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Germans shopping more but growth still weak

Retail sales in Germany rose in March but not by enough to offset the declines seen in the preceding two months, official data showed on Monday.

Germans shopping more but growth still weak
Photo: DPA

German retail sales rose 0.8 percent in March from February in terms adjusted for price, season and calendar, according to provisional figures from the federal statistics office Destatis.

Analysts surveyed by Dow Jones Newswires had expected an increase of 1.0 percent for March following a drop of 0.9 percent in February and a decline of 1.0 percent in January.

On a 12-month basis, retail sales rose 2.3 percent in March.

Monthly retail sales data are volatile and subject to frequent revision. But analysts noted that the modest increase in March could not make up for the declines seen in the preceding two months.

“This modest rebound did not make up for a weak showing in the first two month of this year and left the first-quarter average level of retail sales about 1.0 percent lower than in the fourth quarter of 2011,” said Barclays Capital economist Thomas Harjes.

“Despite ending the quarter on a positive note, German retail sales have remained weak in early 2012, likely as a result of higher fuel prices and continued uncertainty related to the euro area sovereign debt crisis,” Harjes said.

A regular monthly poll of consumer confidence in the eurozone’s biggest economy last week found that while household sentiment has proved surprisingly resilient to the eurozone debt crisis in recent months, it is being increasingly eroded by high oil prices.

“However, in view of sound fundamentals, such as a strong labour market and low interest rates, we still expect household consumption to become a major driver of growth later in 2012,” Harjes said.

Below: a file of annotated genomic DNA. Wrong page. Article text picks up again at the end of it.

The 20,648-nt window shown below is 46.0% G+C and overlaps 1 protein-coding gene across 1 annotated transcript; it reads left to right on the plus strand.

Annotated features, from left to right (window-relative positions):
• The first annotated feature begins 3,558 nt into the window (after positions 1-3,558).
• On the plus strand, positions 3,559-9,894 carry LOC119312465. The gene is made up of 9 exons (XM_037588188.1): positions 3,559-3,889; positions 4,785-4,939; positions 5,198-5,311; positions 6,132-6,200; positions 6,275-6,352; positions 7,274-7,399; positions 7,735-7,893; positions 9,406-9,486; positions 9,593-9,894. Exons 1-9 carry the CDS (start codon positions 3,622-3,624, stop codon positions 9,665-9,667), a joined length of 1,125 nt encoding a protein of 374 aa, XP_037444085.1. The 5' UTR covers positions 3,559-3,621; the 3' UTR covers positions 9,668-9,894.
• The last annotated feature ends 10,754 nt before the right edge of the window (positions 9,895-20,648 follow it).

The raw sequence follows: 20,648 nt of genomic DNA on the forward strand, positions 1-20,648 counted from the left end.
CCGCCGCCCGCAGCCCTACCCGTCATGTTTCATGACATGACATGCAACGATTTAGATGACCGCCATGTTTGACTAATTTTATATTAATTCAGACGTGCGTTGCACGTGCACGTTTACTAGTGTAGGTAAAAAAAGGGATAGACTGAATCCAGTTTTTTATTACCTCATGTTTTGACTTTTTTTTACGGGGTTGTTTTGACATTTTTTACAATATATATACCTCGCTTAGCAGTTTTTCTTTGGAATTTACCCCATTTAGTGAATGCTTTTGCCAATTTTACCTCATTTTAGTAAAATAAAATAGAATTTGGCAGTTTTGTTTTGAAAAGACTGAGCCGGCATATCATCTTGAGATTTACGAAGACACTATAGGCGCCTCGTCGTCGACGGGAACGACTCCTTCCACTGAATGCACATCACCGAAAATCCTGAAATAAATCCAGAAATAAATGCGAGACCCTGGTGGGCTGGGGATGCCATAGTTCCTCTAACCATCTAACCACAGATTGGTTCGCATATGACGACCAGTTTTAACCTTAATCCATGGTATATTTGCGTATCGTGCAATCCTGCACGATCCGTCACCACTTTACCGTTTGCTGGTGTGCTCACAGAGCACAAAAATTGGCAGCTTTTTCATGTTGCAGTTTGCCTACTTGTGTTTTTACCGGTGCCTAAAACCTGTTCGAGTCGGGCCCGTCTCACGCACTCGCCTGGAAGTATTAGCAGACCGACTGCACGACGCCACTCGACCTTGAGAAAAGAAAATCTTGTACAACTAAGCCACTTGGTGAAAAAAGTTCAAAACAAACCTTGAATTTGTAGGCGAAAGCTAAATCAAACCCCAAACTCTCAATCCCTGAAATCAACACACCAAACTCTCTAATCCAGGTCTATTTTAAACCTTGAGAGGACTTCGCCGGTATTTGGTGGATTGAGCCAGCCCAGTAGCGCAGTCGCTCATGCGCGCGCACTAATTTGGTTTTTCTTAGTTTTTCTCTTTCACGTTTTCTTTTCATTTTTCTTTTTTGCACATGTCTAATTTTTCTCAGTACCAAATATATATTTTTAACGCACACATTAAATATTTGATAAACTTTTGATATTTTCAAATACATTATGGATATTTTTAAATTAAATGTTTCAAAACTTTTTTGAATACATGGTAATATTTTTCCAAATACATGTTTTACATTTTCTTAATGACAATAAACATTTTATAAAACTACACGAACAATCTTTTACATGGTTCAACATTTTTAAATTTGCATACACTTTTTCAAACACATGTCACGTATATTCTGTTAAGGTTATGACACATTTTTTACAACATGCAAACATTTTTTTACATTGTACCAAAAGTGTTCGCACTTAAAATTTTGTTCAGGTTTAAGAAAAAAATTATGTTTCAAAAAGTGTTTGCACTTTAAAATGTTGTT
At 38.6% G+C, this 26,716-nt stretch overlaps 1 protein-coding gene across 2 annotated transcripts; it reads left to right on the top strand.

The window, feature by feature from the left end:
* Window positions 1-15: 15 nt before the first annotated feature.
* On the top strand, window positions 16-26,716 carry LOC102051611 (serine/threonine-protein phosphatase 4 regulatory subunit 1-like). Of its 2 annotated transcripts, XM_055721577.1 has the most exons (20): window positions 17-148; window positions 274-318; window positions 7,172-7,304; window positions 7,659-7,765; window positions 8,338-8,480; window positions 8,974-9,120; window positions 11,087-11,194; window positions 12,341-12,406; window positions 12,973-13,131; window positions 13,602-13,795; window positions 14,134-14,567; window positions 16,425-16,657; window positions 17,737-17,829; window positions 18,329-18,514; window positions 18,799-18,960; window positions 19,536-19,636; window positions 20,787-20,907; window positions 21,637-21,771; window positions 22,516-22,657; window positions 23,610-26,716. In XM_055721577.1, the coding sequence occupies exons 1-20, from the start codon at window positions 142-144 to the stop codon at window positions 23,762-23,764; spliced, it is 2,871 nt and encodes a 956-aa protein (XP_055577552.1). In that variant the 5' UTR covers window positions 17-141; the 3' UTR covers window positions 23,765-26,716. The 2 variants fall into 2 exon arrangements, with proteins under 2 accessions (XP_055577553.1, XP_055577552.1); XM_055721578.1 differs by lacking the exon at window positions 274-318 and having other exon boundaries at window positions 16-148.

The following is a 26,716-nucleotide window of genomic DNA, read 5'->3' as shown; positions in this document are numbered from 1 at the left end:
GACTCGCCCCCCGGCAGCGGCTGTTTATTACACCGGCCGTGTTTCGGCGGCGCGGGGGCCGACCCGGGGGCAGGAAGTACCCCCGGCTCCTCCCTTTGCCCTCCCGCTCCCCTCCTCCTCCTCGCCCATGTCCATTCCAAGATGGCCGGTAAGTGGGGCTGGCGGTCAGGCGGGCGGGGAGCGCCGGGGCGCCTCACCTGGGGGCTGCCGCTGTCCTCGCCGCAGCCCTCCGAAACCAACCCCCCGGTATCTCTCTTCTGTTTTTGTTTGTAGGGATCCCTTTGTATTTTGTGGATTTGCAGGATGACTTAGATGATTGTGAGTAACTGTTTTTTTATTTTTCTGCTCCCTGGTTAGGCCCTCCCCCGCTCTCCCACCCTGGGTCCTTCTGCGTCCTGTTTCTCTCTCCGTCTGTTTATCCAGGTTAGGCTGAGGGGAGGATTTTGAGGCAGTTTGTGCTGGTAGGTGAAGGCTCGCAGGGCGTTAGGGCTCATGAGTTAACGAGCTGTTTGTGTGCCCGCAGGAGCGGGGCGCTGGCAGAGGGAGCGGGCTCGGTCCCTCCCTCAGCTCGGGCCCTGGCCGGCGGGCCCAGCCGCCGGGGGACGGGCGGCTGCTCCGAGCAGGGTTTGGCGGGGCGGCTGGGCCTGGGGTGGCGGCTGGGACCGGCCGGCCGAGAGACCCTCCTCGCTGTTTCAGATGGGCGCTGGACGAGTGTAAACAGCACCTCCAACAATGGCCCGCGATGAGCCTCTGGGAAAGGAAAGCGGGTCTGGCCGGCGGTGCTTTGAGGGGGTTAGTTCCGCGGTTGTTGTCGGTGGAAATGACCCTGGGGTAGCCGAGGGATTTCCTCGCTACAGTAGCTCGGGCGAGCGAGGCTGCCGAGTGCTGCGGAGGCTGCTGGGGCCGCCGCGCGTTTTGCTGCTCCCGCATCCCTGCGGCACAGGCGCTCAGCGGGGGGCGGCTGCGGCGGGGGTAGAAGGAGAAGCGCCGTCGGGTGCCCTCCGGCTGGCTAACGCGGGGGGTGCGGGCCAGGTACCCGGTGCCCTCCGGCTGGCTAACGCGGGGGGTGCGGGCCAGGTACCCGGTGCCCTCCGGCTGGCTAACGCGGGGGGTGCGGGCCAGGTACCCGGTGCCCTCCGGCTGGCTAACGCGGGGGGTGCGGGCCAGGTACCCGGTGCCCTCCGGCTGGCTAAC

Natixis economist Constantin Wirschke agreed. “Due to labour market data released so far this year and higher wage agreements being signed for employees in several sectors, we believe this upward trend in retail sales could go on. Private consumption should be a solid second pillar of growth the German economy can rely on in 2012,” he said.

Other analysts were more sceptical of any upturn. “German retail sales remained lacklustre despite very positive fundamentals such as low unemployment and falling inflation,” said Christian Schulz of

Berenberg Bank.

“In March, sales rebounded after two weak months marred by harsh winter, (but) average monthly retail sales in the first quarter were 1.0 percent lower than in fourth quarter of 2011, not boding well for the private consumption component of gross domestic product,” he said.

AFP/hc

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RETAIL

German Amazon workers strike on ‘Black Friday’

Amazon workers in Germany started a three-day strike Thursday timed to disrupt the online retailer's "Black Friday" sales bonanza.

German Amazon workers strike on 'Black Friday'
Signs for the Amazon strike in Leipzig. Photo: DPA

The strike, called by the powerful Verdi union, is set to last until Saturday and marks the latest escalation in a years-long battle with Amazon for better pay and working conditions.

“We estimate that around 2,500 people went on strike today, a higher number than in similar actions in the past and given the difficult circumstances caused by the pandemic, it's a big success,” a Verdi spokesman told AFP.

To limit the risk of Covid-19 infections, the union said it was not staging any rallies during the strike.

Amazon in a statement said the walkouts were not affecting customer deliveries since “the majority of employees are working as normal”.

The stoppage affected Amazon distribution facilities in Leipzig, Bad Hersfeld, Augsburg, Rheinberg, Werne and Koblenz.

Verdi has long wanted Amazon to sign on to regional wage agreements covering retail and e-commerce, and has organised numerous walkouts in recent years.

It also wants Amazon to improve health and safety at work, accusing the retail giant of not doing enough to protect staff from the coronavirus at some of its German sites.

Amazon defended its policies, saying it offered “excellent” wages, benefits and career opportunities in a “modern, safe” work environment.

The company employs more than 16,000 people in Germany and has taken on an additional 10,000 seasonal employees to cope with a boom in online shopping triggered by the pandemic.

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